Don’t worry; I’m not gonna go all Anita from “West Side Story” on you. “Stick to your own kind” is mean and weird and hard to do when you don’t know any straight, chubby, black guys who like Jane Austen, Broadway musicals, and Doritos. But I have to admit that when I feel the JF coming on me now, I reach for the Tylenol and take a nap. That seems to be the safe thing to do. For now.

I spell ‘sexy’ A-W-K-W-A-R-D.

28 Jun

God, I was such a sexy child.

From the ages of two to seven, I was serving fierceness on a platter of seduction. I had a male pediatrician and when it was time for a check-up, I couldn’t wait to strut into the exam room in either my strawberry or blueberry halter-top sundress. I knew that dress accentuated my figure the best out of any of my ensembles and was an automatic conversation starter. “Oh Ambrosia, what a beautiful dress!” my doctor would say. “And it’s covered in strawberries/blueberries! Do you like strawberries/blueberries? They are so good for you!” I’d be under the exam table, luring him in with a flirtatious game of “Hide and Seek”, coyly nodding my head, the beads and barrettes in my hair that perfectly matched my outfit click-clacking away. I’d play shy and ever so slightly hike up my dress in that way that little girls do, but I’m sure I did it as a silent signal to show him that my mother had taken special care to Vaseline my knees, just for him. And probably for me. I’m sure it’s every black woman’s nightmare to have an ashy child, especially in front of “mixed company”. The judgments on her parenting would be heard across the land!  Her tombstone would read “Here lays Ambrosia’s mother, who could not be bothered to properly lotion up her child before a doctor’s appointment, no less. And the doctor was WHITE. Mmm-hmm.”

I made sure to accentuate my sexiness with the height of 1980’s fashion accessories. I had a pink and black cross-body bag, covered in Playboy Bunnies. The logo of the rabbit wearing a bow-tie, not actual naked ladies. Please, I would put those bitches to shame with my white opaque pantyhose and black patent leather Mary Janes. I wore that joint everywhere, with every outfit. I knew before anybody that pink was the new black and that my embrace of a controversial brand was a sign to all that I was a progressive woman of our time. I would rock bikini tops and short-shorts in the summertime. Was my body bikini ready? Nope. Did I care? I looked high and low and could not find one single fu*k to give. My belly was round and brown and glorious. It hung just-so over my short-shorts with the cherry appliques (You see the ongoing fruit theme? I knew what I was doing.). I was a body-acceptance activist before it was mainstream. And I was fly.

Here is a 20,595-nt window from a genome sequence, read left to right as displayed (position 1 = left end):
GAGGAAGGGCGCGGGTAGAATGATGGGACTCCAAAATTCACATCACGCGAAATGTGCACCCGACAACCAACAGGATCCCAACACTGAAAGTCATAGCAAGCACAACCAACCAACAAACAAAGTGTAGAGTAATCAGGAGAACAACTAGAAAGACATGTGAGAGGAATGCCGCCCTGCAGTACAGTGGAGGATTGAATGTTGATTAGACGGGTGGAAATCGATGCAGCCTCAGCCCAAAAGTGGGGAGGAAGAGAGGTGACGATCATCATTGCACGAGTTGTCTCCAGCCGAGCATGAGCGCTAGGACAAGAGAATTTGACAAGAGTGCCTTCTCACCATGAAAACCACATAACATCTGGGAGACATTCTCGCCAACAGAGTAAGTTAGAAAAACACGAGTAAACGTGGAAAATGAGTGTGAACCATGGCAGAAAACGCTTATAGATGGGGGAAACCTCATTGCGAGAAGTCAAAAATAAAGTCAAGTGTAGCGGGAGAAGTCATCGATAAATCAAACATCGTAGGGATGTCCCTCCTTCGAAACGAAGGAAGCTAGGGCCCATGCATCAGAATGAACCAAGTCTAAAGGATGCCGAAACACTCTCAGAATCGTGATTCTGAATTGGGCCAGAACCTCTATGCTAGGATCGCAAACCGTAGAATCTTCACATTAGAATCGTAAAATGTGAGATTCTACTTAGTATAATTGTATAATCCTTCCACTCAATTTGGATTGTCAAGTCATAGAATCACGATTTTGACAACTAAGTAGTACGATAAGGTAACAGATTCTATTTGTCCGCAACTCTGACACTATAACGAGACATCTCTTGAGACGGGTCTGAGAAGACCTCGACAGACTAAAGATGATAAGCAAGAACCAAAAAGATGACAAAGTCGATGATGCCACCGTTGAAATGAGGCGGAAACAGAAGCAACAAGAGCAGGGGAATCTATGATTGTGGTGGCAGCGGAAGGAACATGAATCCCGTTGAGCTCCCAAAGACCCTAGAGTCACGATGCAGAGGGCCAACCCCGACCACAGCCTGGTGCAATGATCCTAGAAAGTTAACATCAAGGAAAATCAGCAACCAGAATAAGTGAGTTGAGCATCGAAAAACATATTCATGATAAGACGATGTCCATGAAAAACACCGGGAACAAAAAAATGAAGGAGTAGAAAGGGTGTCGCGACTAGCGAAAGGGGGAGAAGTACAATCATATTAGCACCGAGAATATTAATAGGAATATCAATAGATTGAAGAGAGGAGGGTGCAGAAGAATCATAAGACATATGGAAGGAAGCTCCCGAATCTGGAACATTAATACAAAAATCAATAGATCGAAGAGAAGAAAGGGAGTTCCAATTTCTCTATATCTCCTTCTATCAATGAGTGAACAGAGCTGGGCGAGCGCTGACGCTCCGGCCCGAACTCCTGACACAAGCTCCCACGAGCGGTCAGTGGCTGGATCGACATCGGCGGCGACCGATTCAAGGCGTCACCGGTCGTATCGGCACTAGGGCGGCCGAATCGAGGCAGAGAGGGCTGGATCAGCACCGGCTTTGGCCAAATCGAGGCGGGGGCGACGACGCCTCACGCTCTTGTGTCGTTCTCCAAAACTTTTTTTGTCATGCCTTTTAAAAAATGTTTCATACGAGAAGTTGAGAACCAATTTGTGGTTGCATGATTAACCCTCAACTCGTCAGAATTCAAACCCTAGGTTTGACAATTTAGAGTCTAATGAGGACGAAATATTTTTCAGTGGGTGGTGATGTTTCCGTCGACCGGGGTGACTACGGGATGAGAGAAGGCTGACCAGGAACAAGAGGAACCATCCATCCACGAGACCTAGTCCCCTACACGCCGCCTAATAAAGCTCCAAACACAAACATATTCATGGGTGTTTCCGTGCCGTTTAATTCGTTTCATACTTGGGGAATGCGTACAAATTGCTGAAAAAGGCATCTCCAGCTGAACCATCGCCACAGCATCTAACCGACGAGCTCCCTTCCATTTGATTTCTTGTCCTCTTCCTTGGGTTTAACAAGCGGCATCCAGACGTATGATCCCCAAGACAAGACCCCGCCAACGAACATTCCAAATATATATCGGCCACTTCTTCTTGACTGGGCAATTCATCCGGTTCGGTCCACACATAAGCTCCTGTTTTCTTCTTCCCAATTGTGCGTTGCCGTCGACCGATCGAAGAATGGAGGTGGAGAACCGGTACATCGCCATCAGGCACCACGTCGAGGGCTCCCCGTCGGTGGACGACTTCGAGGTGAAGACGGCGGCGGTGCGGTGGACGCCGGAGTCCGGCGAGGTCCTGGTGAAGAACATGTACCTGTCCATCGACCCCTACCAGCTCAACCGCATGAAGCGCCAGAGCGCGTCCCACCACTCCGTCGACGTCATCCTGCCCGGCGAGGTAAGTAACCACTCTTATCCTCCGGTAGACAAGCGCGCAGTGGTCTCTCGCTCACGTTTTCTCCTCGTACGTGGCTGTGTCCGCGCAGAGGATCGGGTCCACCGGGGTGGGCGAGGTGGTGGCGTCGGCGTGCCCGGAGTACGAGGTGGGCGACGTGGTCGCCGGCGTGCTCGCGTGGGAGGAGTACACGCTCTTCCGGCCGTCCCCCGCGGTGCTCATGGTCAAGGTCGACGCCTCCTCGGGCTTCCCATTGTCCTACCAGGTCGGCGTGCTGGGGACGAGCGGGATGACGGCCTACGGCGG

Fast forward 25 years or so, and I’m pretty sure the circa-1980’s me would be giving current me some major side-eye. I mean, I’m not really aiming for sexy, usually, but that natural je ne sais quoi that oozed from my pre-pubescent pores seems to have dried up. I got glasses – big, Sally Jesse Raphael-looking mothertruckers – in the third grade which I think may have put a cap on the animal magnetism I had previously and so effortlessly exuded. I’d like to channel the sexy kid me. She was pretty dope. She put on elaborate variety shows at the drop of a hat and demanded her audiences’ attention, dammit! Her go-to facial expression for candid and casual pictures was a look that screamed “I can’t with you”. She had men of all ages vying for her attention and being very free and easy with their sugar-free chewing gum and breath mints. She wore lace and drank ginger ale from a cocktail glass, with a tiny straw, while on a Caribbean cruise. She’d probably have serious reservations about my Natural hair and acceptance of the leggings trend, though eventually, I think I’d get her to sign off on at least the hair. If I could learn to be more like Sexy Kid Ambrosia, I might have less of a reason to have a blog that documents the various ways one can see why I’m single. I think I know where I should start:

How much do you think a pink and black cross-body Playboy bag goes for nowadays?